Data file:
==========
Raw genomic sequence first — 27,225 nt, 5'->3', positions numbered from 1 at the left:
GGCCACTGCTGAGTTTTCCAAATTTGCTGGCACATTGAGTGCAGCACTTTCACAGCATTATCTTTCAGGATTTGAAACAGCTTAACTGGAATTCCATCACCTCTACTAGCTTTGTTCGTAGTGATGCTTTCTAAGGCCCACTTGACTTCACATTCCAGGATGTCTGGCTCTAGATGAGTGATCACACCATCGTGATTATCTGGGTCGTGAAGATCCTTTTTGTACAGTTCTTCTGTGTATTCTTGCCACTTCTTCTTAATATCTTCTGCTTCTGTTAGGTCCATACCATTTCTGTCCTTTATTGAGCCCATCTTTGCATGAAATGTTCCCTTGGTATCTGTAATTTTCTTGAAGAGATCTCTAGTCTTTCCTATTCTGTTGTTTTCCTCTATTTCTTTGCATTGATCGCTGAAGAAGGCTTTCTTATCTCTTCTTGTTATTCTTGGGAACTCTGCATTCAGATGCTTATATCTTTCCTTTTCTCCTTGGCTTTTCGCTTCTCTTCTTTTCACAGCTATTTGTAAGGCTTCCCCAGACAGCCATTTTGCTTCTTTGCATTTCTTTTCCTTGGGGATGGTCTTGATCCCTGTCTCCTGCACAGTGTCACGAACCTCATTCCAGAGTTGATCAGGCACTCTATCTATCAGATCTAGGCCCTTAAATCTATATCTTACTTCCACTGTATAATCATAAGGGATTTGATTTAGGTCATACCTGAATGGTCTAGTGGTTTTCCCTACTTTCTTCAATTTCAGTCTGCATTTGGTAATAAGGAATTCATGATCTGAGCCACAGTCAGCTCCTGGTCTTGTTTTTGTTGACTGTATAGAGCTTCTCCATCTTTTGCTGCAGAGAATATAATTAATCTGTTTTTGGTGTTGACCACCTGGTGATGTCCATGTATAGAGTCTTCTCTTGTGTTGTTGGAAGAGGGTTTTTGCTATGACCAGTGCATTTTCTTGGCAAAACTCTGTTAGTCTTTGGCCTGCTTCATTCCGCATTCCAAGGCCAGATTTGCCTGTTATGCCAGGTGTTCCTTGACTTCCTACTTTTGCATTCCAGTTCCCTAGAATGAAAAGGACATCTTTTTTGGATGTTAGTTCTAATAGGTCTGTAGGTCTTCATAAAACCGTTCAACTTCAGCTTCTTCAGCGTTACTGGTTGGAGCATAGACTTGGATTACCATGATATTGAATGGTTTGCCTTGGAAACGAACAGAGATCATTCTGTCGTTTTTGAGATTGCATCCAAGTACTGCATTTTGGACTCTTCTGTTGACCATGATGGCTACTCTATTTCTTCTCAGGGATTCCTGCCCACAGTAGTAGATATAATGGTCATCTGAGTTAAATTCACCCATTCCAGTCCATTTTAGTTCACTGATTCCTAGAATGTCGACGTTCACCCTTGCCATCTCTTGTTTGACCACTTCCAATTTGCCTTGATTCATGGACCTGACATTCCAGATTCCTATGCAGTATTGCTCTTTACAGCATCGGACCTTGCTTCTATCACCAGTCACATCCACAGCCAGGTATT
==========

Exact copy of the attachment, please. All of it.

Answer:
Raw genomic sequence first — 27,225 nt, 5'->3', positions numbered from 1 at the left:
GGCCACTGCTGAGTTTTCCAAATTTGCTGGCACATTGAGTGCAGCACTTTCACAGCATTATCTTTCAGGATTTGAAACAGCTTAACTGGAATTCCATCACCTCTACTAGCTTTGTTCGTAGTGATGCTTTCTAAGGCCCACTTGACTTCACATTCCAGGATGTCTGGCTCTAGATGAGTGATCACACCATCGTGATTATCTGGGTCGTGAAGATCCTTTTTGTACAGTTCTTCTGTGTATTCTTGCCACTTCTTCTTAATATCTTCTGCTTCTGTTAGGTCCATACCATTTCTGTCCTTTATTGAGCCCATCTTTGCATGAAATGTTCCCTTGGTATCTGTAATTTTCTTGAAGAGATCTCTAGTCTTTCCTATTCTGTTGTTTTCCTCTATTTCTTTGCATTGATCGCTGAAGAAGGCTTTCTTATCTCTTCTTGTTATTCTTGGGAACTCTGCATTCAGATGCTTATATCTTTCCTTTTCTCCTTGGCTTTTCGCTTCTCTTCTTTTCACAGCTATTTGTAAGGCTTCCCCAGACAGCCATTTTGCTTCTTTGCATTTCTTTTCCTTGGGGATGGTCTTGATCCCTGTCTCCTGCACAGTGTCACGAACCTCATTCCAGAGTTGATCAGGCACTCTATCTATCAGATCTAGGCCCTTAAATCTATATCTTACTTCCACTGTATAATCATAAGGGATTTGATTTAGGTCATACCTGAATGGTCTAGTGGTTTTCCCTACTTTCTTCAATTTCAGTCTGCATTTGGTAATAAGGAATTCATGATCTGAGCCACAGTCAGCTCCTGGTCTTGTTTTTGTTGACTGTATAGAGCTTCTCCATCTTTTGCTGCAGAGAATATAATTAATCTGTTTTTGGTGTTGACCACCTGGTGATGTCCATGTATAGAGTCTTCTCTTGTGTTGTTGGAAGAGGGTTTTTGCTATGACCAGTGCATTTTCTTGGCAAAACTCTGTTAGTCTTTGGCCTGCTTCATTCCGCATTCCAAGGCCAGATTTGCCTGTTATGCCAGGTGTTCCTTGACTTCCTACTTTTGCATTCCAGTTCCCTAGAATGAAAAGGACATCTTTTTTGGATGTTAGTTCTAATAGGTCTGTAGGTCTTCATAAAACCGTTCAACTTCAGCTTCTTCAGCGTTACTGGTTGGAGCATAGACTTGGATTACCATGATATTGAATGGTTTGCCTTGGAAACGAACAGAGATCATTCTGTCGTTTTTGAGATTGCATCCAAGTACTGCATTTTGGACTCTTCTGTTGACCATGATGGCTACTCTATTTCTTCTCAGGGATTCCTGCCCACAGTAGTAGATATAATGGTCATCTGAGTTAAATTCACCCATTCCAGTCCATTTTAGTTCACTGATTCCTAGAATGTCGACGTTCACCCTTGCCATCTCTTGTTTGACCACTTCCAATTTGCCTTGATTCATGGACCTGACATTCCAGATTCCTATGCAGTATTGCTCTTTACAGCATCGGACCTTGCTTCTATCACCAGTCACATCCACAGCCAGGTATT